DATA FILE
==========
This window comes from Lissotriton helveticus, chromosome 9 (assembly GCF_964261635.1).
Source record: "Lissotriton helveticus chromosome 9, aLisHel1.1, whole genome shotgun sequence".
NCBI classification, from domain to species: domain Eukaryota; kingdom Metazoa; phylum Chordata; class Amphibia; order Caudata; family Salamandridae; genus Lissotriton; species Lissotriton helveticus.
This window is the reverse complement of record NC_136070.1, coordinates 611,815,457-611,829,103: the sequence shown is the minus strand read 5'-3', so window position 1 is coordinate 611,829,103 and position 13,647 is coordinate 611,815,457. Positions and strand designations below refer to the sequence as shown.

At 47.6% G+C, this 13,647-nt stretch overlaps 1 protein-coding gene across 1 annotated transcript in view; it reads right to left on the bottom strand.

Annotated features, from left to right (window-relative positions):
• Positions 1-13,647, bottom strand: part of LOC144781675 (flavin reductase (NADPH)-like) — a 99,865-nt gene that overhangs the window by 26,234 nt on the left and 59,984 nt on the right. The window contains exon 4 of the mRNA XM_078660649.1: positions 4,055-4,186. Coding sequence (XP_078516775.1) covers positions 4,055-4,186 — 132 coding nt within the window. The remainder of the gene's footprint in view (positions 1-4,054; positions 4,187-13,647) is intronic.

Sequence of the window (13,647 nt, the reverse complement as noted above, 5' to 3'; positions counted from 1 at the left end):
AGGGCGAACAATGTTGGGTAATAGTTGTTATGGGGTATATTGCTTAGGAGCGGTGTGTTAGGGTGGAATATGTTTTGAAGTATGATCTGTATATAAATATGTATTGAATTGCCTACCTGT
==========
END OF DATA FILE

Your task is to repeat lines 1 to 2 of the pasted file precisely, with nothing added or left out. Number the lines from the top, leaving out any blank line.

This window comes from Lissotriton helveticus, chromosome 9 (assembly GCF_964261635.1).
Source record: "Lissotriton helveticus chromosome 9, aLisHel1.1, whole genome shotgun sequence".